A Guide to Prevent Carbon Monoxide Poisoning

Guide to Carbon Monoxide Poisoning (CO Poisoning)

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Boating and Boat Safety: Reduce the Odds of Carbon Monoxide Poisoning

What is carbon monoxide?
Carbon monoxide (CO) is a deadly gas produced when carbon-based fuels are burned. It is odorless, tasteless, colorless, and can cause carbon monoxide poisoning by entering the bloodstream through the lungs and displacing oxygen levels in the body.

Carbon Monoxide and BoatingExposure to CO can cause nausea, headaches, dizziness, loss of mobility, and unconsciousness. The symptoms can be mistaken for seasickness, fatigue, or the flu. Common sources of CO emission on a boat include the engine, generators, cooking equipment, and heating appliances. Even when the boat is equipped with a carbon monoxide detector, the alarm is unlikely to be heard over the engine noise.

How does carbon monoxide get onboard a boat?
CO makes its way onto your boat in various ways. One way is referred to as the “station wagon" effect - this occurs when a moving boat creates a vacuum behind it that tends to pull exhaust fumes back into the boat. This occurrence is worsened when the wind is behind the boat, and the boat is traveling slightly faster than the wind is blowing. If the effect is particularly threatening, alter your course so that the wind is working to break the vacuum. Carbon monoxide emission is more difficult to detect in well-tuned gas engine boats than in diesel-run boats because diesel fumes usually have a much stronger odor.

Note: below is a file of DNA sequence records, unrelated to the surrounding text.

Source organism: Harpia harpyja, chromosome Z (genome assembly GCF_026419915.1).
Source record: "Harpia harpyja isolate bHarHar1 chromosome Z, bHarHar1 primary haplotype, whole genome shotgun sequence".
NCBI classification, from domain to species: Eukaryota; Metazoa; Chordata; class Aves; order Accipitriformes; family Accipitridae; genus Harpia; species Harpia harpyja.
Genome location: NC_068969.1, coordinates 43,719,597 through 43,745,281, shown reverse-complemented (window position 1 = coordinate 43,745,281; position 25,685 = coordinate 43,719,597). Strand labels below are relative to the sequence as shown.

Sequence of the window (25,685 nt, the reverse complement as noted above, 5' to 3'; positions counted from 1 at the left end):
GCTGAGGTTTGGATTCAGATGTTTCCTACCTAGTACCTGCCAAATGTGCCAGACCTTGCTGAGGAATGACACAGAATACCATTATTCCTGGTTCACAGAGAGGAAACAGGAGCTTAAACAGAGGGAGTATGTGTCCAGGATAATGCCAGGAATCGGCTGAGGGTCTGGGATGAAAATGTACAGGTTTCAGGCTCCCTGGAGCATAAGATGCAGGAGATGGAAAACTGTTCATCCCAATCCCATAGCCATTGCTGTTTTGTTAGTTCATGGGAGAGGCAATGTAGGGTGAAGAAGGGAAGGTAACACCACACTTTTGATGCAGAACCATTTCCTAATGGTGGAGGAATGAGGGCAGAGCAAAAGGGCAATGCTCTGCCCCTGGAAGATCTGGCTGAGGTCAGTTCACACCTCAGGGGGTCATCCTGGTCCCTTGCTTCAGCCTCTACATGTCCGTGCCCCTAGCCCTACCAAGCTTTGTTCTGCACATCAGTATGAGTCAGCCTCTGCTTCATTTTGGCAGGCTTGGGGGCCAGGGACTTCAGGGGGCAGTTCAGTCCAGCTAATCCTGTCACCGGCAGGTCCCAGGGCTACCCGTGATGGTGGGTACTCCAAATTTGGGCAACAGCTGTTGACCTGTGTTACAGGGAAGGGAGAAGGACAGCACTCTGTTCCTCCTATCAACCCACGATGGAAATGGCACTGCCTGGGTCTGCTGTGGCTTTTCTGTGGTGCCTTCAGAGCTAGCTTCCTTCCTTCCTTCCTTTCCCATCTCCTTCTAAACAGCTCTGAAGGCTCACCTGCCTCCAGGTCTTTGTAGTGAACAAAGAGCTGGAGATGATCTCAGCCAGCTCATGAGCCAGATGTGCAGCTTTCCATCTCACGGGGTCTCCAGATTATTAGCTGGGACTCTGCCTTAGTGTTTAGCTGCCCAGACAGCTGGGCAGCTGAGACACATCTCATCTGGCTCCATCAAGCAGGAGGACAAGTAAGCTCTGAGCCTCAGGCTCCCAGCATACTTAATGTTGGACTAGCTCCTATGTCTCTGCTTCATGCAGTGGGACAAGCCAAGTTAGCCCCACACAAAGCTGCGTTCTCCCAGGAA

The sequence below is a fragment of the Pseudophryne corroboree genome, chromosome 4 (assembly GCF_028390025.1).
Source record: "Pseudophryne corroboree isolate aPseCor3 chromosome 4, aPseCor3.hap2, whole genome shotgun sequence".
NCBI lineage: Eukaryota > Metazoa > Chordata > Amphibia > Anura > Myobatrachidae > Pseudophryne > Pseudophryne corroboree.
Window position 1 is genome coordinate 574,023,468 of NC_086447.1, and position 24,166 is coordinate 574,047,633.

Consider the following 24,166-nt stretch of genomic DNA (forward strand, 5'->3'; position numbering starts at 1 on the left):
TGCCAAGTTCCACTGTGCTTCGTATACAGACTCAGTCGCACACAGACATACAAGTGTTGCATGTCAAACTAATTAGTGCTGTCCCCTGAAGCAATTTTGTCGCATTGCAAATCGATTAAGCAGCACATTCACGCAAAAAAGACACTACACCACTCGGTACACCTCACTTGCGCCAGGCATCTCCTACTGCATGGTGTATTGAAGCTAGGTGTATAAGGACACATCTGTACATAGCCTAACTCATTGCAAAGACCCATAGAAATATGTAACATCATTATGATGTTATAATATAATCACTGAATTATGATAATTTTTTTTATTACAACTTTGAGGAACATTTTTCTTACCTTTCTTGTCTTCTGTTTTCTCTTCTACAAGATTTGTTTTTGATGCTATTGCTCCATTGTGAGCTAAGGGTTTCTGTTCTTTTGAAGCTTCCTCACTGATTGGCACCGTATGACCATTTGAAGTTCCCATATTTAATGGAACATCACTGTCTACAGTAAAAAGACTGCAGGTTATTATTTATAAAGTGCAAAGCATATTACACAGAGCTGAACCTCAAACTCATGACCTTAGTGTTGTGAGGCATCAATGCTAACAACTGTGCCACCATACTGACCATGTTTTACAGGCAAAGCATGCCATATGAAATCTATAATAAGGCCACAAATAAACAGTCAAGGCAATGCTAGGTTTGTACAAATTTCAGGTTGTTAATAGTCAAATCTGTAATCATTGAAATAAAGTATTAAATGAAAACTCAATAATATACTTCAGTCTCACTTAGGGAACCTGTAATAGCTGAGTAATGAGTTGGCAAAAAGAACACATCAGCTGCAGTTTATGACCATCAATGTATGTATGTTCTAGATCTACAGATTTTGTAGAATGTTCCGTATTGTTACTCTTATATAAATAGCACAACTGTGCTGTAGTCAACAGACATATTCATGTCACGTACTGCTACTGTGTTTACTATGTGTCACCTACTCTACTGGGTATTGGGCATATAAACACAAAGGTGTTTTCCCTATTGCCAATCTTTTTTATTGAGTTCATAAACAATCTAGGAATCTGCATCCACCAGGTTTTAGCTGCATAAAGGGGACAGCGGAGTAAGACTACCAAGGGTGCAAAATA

Carbon monoxide is heavier than air and tends to collect in cabin spaces by entering through an open cabin door. Increase airflow throughout the cabin by leaving the rear cabin door ajar and by opening a window or hatch. Proper ventilation will clear the area of exhaust fumes. Like a car muffler, exhaust systems need frequent maintenance in order to detect possible leaks.

Tips to avoid carbon monoxide fumes when boating

  • Inspect exhaust system regularly (every 50 hours of operation or every 90 days, whichever comes first)
  • Repair any fume exhaust leaks immediately
  • Dock or drop anchor at least 20 feet away from other running boats
  • Change the direction of the boat if engine fumes are coming onboard
  • Install a carbon monoxide detector on gas-operated boats

Is it safe to sleep on a boat?
Most CO fatalities on boats occur when occupants are asleep and gas generators are running. For the most part, sleeping with a gas generator running is dangerous, unless the exhaust system is positively secure and a CO monitor is certified operational and in place. There must be a constant flow of air throughout the cabin while sleeping.

Should I install a CO monitor?
Carbon monoxide alarms are effective only when they are checked regularly and maintained. Their sensors can degrade after a fairly short period of time, rendering them less accurate. Because they are sensitive to contaminants, CO monitors will often sound off at the slightest change and not shut off. Like household fire detectors, the tendency is to disconnect and forget about them. Have the unit serviced by a qualified firm at least twice a season, usually at the beginning and end of the season to ensure their proper function.

Reduce the odds of carbon monoxide poisoning from boats by taking preventative measures and practicing safety. Non-lethal cases of CO poisoning are debilitating, painful and often result in a certain degree of brain damage. Being aware of the risk factors and symptoms of CO poisoning is the best defense. Enjoy boating in a safer, more conscious way.


About the Author: Alexandria Haber is a freelance writer and is the head researcher and content manager for http://www.carbon-monoxide-poisoning.com/.



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